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“White House’s incompetence, deception, and lack of accountability” continues unabated

by | Nov 18, 2013

By Dave Andrusko

Pro-abortion President Barack Obama

Pro-abortion President Barack Obama

The difficulty with posting stories about the rollout of ObamaCare’s health insurance exchanges (aka the disastrous website) is that no sooner have you mentioned another in an endless string of snafus than still others pop up.

But the following, from the National Journal’s Ron Fournier, by no means an inveterate critic of the President, catches us up on a lot. Fournier began his piece with this scathing observation.

“Incompetence, deception, and lack of accountability doomed the Obamacare rollout. That’s old news. What’s new? The nagging durability of the White House’s incompetence, deception, and lack of accountability.” (See “President Obama and His Gang That (Still) Isn’t Shooting Straight.”)

He lists five—it could easily be more—but it’s a very good start.

(1) Perhaps the most annoying, because it is still another broken promise and handled with such clumsiness—was a story in the Washington Post Sunday where we learned that if 80% of users can buy insurance at, the Obama Administration will consider the new online marketplace a success. Fournier asks, “[I]n what other line of work is 20 percent failure considered a success?”

(2) This hit home. Although this is small, small potatoes, I am part of a committee that is making hiring decisions at our church. We want to be able to measure whether the hire was a good one, which requires some way of measuring performance. Fournier tells us (in the same Post story written by Amy Goldstein and Juliet Eilperin) that they “revealed that the Health and Human Services Department hired technology contractors without requiring specific performance criteria.” So when DID they decide on criteria? “The meaning of success was defined for the first time during the panicky days of October, when White House officials belatedly recognized that the federal exchange had serious software and hardware defects,” The Post reported.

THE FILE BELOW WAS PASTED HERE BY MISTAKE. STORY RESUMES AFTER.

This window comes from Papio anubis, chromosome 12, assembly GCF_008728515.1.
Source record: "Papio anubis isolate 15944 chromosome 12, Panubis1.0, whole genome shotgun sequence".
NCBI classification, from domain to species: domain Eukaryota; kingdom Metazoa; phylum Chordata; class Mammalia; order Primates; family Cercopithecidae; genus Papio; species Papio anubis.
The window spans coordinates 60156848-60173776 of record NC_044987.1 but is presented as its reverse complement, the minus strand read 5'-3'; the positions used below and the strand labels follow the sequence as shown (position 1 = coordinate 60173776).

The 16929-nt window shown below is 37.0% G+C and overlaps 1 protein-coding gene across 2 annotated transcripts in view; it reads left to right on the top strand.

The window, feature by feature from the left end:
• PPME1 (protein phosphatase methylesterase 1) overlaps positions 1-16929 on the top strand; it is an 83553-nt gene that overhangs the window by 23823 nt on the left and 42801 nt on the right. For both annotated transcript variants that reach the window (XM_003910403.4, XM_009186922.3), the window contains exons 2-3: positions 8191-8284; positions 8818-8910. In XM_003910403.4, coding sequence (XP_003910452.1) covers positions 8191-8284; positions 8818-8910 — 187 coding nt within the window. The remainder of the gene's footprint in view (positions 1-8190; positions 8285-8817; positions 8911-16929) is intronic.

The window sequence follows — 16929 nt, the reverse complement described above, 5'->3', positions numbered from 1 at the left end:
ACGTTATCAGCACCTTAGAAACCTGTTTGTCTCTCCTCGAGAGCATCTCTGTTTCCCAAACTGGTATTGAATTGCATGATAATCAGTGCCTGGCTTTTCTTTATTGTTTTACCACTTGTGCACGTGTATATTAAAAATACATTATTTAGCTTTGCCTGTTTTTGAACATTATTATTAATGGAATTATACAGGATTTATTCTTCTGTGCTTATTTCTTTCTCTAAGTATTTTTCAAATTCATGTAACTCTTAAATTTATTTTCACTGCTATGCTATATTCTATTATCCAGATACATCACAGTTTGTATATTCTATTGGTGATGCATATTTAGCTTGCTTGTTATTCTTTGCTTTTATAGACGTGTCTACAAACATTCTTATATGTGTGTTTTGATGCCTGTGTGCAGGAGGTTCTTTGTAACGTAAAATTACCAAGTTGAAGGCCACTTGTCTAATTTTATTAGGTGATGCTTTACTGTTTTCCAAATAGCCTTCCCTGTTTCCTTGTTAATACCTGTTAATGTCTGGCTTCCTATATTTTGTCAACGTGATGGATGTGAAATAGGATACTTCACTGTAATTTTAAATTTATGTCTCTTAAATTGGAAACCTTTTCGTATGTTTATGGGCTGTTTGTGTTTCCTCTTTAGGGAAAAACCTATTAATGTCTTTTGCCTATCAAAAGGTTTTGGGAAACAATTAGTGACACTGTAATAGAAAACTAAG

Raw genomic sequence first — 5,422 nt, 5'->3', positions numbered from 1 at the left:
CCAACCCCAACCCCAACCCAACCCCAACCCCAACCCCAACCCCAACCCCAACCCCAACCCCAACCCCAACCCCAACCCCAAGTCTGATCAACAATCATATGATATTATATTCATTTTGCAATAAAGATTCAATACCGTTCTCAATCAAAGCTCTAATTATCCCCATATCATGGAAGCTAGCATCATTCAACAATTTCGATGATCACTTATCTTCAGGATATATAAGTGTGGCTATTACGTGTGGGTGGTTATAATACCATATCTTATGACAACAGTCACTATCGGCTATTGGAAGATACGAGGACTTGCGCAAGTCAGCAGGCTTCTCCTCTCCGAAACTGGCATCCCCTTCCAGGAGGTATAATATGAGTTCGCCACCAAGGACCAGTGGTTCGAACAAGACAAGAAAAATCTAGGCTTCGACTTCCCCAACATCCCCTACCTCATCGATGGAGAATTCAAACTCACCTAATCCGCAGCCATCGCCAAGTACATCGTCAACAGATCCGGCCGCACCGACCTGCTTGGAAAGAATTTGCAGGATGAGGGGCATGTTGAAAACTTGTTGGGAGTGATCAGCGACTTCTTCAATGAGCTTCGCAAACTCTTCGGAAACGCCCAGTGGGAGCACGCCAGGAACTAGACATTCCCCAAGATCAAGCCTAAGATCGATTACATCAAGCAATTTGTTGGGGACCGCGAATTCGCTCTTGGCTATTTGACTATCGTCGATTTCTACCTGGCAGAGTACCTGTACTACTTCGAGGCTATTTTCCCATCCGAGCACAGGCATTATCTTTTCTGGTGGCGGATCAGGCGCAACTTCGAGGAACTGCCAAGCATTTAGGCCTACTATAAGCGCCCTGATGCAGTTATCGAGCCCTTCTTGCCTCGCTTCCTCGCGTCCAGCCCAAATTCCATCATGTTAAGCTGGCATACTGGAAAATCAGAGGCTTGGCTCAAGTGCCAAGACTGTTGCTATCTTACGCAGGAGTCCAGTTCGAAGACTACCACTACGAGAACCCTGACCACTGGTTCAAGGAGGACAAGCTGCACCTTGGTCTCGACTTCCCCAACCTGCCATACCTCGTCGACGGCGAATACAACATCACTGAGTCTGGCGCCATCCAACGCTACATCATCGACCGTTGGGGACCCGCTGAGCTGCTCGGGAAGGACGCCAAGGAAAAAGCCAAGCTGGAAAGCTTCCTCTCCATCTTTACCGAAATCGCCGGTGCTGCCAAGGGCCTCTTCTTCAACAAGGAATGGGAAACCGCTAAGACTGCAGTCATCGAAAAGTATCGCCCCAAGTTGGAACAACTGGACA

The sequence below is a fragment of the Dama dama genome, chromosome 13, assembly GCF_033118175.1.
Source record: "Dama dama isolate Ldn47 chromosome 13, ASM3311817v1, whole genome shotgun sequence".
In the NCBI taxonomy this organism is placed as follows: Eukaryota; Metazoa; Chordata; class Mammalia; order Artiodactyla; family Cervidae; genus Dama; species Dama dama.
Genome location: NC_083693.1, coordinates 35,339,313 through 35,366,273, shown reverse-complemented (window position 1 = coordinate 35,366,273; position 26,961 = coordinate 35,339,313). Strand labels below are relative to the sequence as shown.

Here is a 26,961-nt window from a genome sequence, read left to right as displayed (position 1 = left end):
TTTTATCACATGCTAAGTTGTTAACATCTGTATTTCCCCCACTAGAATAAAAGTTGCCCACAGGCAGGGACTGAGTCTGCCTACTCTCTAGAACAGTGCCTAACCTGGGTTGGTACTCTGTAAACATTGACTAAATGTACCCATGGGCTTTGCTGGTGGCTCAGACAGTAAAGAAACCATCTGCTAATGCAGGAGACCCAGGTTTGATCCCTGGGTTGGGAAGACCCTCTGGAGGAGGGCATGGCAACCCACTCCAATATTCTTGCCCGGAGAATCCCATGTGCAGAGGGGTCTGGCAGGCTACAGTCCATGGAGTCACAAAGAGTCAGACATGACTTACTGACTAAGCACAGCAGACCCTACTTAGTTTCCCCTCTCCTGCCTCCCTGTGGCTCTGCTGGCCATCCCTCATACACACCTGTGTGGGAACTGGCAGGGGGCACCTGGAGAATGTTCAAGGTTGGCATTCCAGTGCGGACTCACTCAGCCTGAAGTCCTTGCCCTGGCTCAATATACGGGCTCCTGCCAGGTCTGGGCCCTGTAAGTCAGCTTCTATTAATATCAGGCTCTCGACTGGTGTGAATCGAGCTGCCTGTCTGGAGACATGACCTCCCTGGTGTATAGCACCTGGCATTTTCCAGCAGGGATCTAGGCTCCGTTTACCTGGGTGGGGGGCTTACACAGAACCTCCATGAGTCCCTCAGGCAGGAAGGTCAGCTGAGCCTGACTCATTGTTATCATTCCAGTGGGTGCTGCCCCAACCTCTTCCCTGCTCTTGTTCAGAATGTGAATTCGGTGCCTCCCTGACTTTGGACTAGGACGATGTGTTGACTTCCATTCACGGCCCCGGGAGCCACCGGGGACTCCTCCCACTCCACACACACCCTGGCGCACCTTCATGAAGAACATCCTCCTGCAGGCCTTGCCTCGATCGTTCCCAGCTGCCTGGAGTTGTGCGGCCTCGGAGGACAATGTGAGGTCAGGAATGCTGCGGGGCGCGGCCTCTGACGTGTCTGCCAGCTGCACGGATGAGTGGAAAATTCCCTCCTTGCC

(3) “Incompetence is one thing,” Fournier writes. “Secrecy is another. The administration that promised to be the most transparent ever settled on the ‘80-percent-is-better-than-nothing’ construction without making it public.” That needs no elaboration.

(4) As it happens I did not see what Fournier calls a “cringe-inducing interview Sunday on NBC’s Meet the Press” given by House Minority Leader Nancy Pelosi until after I read his post and went to the website. He is quite accurate when he says Pelosi “refused to acknowledge that she misled voters in 2009 when she said Americans could keep their health insurance plans.” Fournier adds, “Pelosi stammered under relentless questioning by host David Gregory. Obama acknowledged the broken promise after dragging his feet for days. Judging by Pelosi’s performance, some Democrats are still in denial.”

(5) Fifth and finally, Fournier is indignant that “accountability can wait,” meaning no one will be soon fired for this debacle. “No rush. Nobody fired. No accountability.”

As I said in the beginning this is just a start. The Weekly Standard’s Jeryl Bier wrote a fascinating piece today. It’s complicated, but the gist is we keep being told that the reason the portal has to get fixed by the end of the month is that if you want your insurance to take effect at the beginning of the new year, you have to sign up by December 15.

But the point of Bier’s important post is that you not only have to sign up by December 15, you also need to pay your first premium. But at this point, there is no reason to believe that can be easily done—or even at all!—at

Bier talked with a representative about this. “You said above ‘It may give you that option’ to pay on Does that mean it’s not available yet?”

The representative’s chilling response was

“We are still experiencing some technical difficulties with the website, which is why it would be best to possibly go through the insurance company to make your first premium payment.”

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Categories: ObamaCare